• Place your bodysuit into the tub inside out (zipped or unzipped does not matter) and allow it to become fully soaked. Your handpaws can be washed in the same way as your bodysuit.

  • Using your hands, gently scrub your fursuit against itself, rubbing the soapy water into the fabric. Special attention should be paid to the armpits, crotch, and other regions that experience excess sweat

  • Drain the tub fully of the soapy water.

  • Using fresh water, make sure to rinse ALL soap out of your bodysuit. If you have a removable shower head, this is recommended.

  • Wring out any water from your bodysuit. It is important that your suit is not too heavy and waterlogged before hanging it. I recommend drying your hand-washed suit on a rack until it has lost enough water to be safely hung without stretching.

Drying:

  • DO NOT PLACE FURSUIT INTO DRYER. The heat from the dryer will melt and permanently damage the fur fibers.

  • Air-dry your fursuit and thoroughly brush it once or twice throughout the process in order to make sure the fur fibers dry straight in the right direction. You can lay your fursuit out onto a rack or hang it from a wide-shouldered hanger.

    • I recommend a scuba wetsuit hanger, as they include a fan that can help your suit drying process. Using a wide-shouldered hanger of any kind will aid the drying process and help prevent your suit from stretching out.

    • Alternately, laying your suit on a sturdy rack will help it air-dry. Brush both sides multiple times throughout the rack-drying process.

    • Directing a fan at your drying bodysuit will also help it to dry faster and avoid stretching.

  • Your handpaws can be hung using clothes pins or binder clips and should be brushed and dried in a similar fashion.

Spot-cleaning

Certain parts of your costume are difficult to wash and so will require spot cleaning if they become dirty. This may include tails, feetpaws, and heads. 

  • Mix a small amount of detergent with water.

  • Using a wash cloth, gently wet the affected region, then scrub until the soap lathers up.

  • Using a new, non-soapy wet wash cloth, wipe down the region with pressure until no longer soapy.

  • Repeat until dirt is gone.

  • For tougher stains, dish soap may be necessary in place of detergent. If these both fail, I recommend using a non-toxic carpet stain remover like Spot Shot or Folex.

    • Make sure that any carpet cleaners you use are safe for human skin contact. I recommend testing carpet cleaners on small patches first to make sure they do not damage the fur or yourself.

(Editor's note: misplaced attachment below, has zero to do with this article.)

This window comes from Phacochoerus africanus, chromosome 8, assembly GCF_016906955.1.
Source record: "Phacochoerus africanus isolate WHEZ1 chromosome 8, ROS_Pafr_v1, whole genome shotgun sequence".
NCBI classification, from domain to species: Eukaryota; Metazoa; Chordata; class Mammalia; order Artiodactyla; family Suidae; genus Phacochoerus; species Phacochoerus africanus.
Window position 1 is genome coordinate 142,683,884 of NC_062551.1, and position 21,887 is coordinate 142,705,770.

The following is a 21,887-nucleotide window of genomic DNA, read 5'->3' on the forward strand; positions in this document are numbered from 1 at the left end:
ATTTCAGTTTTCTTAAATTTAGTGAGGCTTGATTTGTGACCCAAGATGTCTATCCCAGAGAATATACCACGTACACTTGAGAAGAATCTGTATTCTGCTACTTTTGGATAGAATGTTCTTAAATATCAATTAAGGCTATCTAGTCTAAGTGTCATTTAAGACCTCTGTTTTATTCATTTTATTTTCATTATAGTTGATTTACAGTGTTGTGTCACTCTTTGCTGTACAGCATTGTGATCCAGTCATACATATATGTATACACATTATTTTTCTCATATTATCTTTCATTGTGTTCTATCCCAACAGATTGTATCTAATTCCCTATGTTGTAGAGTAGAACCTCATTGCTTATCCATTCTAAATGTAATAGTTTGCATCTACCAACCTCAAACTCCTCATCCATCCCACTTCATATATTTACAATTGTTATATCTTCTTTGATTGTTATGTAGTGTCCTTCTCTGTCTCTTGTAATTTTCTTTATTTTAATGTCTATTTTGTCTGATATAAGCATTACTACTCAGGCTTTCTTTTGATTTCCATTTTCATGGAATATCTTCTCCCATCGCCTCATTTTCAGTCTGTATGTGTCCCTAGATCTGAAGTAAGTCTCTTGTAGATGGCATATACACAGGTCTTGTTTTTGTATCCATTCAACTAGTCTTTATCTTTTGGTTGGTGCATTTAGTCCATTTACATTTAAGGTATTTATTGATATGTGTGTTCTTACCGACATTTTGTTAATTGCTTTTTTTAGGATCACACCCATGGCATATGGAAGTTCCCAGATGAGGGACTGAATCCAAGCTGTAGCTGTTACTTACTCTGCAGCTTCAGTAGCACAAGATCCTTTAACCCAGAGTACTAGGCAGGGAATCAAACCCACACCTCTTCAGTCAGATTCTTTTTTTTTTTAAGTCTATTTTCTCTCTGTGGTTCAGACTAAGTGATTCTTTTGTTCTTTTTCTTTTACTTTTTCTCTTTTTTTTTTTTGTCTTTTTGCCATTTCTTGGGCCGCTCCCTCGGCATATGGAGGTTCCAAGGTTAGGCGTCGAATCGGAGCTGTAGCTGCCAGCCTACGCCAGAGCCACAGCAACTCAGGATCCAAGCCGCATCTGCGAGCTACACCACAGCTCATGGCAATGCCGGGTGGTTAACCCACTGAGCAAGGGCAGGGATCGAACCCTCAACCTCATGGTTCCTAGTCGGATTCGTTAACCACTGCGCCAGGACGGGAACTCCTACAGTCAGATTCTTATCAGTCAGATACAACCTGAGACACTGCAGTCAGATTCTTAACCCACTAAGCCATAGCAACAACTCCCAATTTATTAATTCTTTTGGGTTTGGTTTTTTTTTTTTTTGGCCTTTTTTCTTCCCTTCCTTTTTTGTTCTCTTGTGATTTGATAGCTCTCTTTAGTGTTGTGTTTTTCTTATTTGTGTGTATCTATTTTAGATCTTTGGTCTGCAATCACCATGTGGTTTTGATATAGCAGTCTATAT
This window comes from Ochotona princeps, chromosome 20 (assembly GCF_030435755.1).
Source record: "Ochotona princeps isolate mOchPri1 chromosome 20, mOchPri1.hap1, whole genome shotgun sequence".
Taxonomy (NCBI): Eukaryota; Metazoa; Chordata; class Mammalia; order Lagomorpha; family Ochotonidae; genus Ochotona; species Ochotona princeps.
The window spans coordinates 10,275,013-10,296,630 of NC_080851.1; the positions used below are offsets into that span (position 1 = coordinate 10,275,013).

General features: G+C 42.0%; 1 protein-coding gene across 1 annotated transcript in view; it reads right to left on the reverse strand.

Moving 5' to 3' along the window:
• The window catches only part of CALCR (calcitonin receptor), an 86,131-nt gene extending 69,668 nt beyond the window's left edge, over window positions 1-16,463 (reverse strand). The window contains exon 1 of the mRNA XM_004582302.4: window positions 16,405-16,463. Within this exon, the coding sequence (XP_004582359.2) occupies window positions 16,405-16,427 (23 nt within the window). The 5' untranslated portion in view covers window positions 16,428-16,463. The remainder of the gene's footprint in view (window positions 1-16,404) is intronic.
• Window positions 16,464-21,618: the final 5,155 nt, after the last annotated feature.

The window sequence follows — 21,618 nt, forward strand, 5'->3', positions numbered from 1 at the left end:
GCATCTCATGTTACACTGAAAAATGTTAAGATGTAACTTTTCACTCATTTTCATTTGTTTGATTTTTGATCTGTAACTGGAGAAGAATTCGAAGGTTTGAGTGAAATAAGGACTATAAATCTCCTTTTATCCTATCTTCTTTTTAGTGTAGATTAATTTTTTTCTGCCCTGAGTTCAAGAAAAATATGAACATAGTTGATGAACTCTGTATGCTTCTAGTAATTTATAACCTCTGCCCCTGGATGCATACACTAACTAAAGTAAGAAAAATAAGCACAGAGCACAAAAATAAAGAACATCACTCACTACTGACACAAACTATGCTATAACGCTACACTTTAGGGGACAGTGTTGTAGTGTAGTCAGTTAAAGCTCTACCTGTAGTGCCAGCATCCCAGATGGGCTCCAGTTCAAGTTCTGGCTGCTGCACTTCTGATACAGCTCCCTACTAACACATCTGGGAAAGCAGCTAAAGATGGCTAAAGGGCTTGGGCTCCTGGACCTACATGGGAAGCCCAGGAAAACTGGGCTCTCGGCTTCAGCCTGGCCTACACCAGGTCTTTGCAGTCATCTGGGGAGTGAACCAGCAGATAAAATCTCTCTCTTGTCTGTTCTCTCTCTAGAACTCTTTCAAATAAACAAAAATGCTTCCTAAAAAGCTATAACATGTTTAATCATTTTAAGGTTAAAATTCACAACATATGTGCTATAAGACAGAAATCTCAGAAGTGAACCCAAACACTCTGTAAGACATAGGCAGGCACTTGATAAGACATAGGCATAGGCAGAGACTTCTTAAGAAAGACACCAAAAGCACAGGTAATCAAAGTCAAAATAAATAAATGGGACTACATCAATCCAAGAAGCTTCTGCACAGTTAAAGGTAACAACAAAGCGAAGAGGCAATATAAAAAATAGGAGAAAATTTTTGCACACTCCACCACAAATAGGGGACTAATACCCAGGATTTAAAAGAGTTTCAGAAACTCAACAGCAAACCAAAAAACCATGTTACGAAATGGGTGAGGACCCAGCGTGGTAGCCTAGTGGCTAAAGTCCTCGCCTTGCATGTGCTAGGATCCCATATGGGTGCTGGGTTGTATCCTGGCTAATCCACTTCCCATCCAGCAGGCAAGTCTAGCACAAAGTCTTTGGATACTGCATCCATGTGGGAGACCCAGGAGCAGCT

• When cleaning minky or other short furs, an electric toothbrush can be used for a deeper clean.

Deep cleaning

The parts of your costume that are difficult to clean may occasionally need more than just spot cleaning. While not necessary, a carpet and upholstery cleaning machine can be used occasionally to remove the buildup of sweat and dirt.

  • Get a carpet/upholstery cleaning machine that does not apply heat. The Bissell Little Green Machine is popular for cleaning fursuits.

  • Following the instructions for the machine, add detergent and water to the reservoir and turn your machine on.

  • Using the standard carpet brush vacuum head, brush along the direction of the fur, adding water as you go.

  • Continue cleaning your costume part until the water is no longer coming out discolored

  • Pat dry with a towel and allow to dry with a fan directed at it.

    • It is important not to let your foam fursuit parts stagnate while wet, in order to prevent growth of mold or bacteria in the foam. A fan will help with air circulation and to quickly dry your suit parts, though it still may take several hours up to a day or two for your parts to fully dry.​

Repairs

Should any part of your costume become damaged, you are always welcome to message me and I will tell you what I believe the best course of action to be. For simple repairs like popped seams, clients are recommended to learn some basic stitches so that they can repair the seam themselves quickly and easily.

  • Blanket stitch should be used to repair any seams that give you access to the back (non-furred) side (i.e. bodysuits and tails).

  • Ladder stitch  should be used on any seams for which you can only access the front (furred) side (i.e. heads, handpaws, feetpaws).

  • If it looks like your damage is more complicated, I am happy to walk you through how to fix it yourself. Feel free to message me detailing the damage to your suit and I will give you instructions to best of my ability.